Derek worked in a museum as a Museum and Gallery Assistant. He considered his line manager a serial bully. “The bullying was covert. It took me five years to understand that I was being bullied at all,” he explained. “Bullying tactics ranged from a blame culture to micromanaging. The controlling bully got some type of kick from seeing his staff suffer and struggle under their large workloads. He would often come in late, do little work, panic, and them spread that panic onto others. He was lazy and manipulative, hiding his incompetence by taking credit for other people’s work yet putting their work down.”

The bullying made Derek feel stressed out, tired, and that his work was never good enough. He developed constant headaches.

Then the bullying escalated.

“Once I confronted the line manager on his behavior and made a formal grievance a few years later, his bullying escalated. The bully acted like the victim and called me a bully,” Derek said.

Even worse, the employer took the bully’s side. “Human Resources made a plan to get rid of me. I was called the troublemaker. Five other managers made up false statements and a well-being report about me. They claimed I made managers ill and had to be terminated. HR isolated me from my workplace for an ‘investigation’ — all dragged out over 18 months. A complete farce,” he added.

Meanwhile, Derek’s health only got worse. His doctor put him on antidepressants, which made him drowsy and bedridden. When on sick leave, his employer made up more lies and got rid of him.

The impact: the employer lost a competent staff member and kept an incompetent one who went on to bully others.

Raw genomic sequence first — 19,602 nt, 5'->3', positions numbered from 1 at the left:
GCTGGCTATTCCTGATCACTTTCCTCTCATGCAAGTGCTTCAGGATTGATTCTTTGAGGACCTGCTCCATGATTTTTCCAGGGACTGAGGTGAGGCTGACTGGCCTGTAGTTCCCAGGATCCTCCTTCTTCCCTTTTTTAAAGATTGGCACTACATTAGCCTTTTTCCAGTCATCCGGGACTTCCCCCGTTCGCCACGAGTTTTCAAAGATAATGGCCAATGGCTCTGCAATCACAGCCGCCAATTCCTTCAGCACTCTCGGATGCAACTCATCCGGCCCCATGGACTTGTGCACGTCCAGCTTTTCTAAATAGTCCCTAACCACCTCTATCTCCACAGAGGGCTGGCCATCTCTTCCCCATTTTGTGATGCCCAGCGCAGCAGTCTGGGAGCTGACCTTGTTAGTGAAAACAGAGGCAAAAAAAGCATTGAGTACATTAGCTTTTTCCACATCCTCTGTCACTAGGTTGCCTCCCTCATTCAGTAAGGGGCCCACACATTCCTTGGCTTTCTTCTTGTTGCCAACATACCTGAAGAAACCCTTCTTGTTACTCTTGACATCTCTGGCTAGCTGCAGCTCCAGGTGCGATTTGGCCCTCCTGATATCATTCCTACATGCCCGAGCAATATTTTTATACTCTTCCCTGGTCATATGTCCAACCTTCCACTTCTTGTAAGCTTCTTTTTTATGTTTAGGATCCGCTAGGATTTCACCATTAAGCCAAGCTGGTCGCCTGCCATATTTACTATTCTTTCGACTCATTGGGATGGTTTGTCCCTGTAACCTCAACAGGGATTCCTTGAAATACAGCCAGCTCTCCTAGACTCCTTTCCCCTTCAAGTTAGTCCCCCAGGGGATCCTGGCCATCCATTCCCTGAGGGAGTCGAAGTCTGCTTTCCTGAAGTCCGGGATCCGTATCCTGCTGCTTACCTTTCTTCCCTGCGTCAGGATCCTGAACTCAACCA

“Workplace bullying should be a crime,” said Derek. “It is mental violence that ruins lives and careers, and currently, managers are unaccountable in the workplace and can treat their staff like trash. This problem must change.”

 

Photo by Polina Tankilevitch from Pexels

 

We believe America’s workers have a right to safe workplaces where their psychological health is recognized as a vital component of their overall well-being. All people – regardless of their gender, race, disabilities, sexual orientation, age, income, faith, and political affiliations – deserve to lead healthy and productive lives and to work in safe environments free from abuse and oppression.

 

We are part of End Workplace Abuse, which strives to protect and promote workers’ right to psychological wellness – critical to physical health, by advocating for the elimination of abusive behaviors (bullying, mobbing, and harassment) from the American workplace. We achieve our mission by organizing and leading a collective movement advocating for psychological safety at work. We lobby for protective legislation and policies, raise public awareness about psychological harm at work, build leaders who campaign for abuse-free workplaces, and collaborate with other organizations advancing workers’ rights. Because bias and prejudice are often an integral part of workplace abuse, we advocate for protections against discrimination.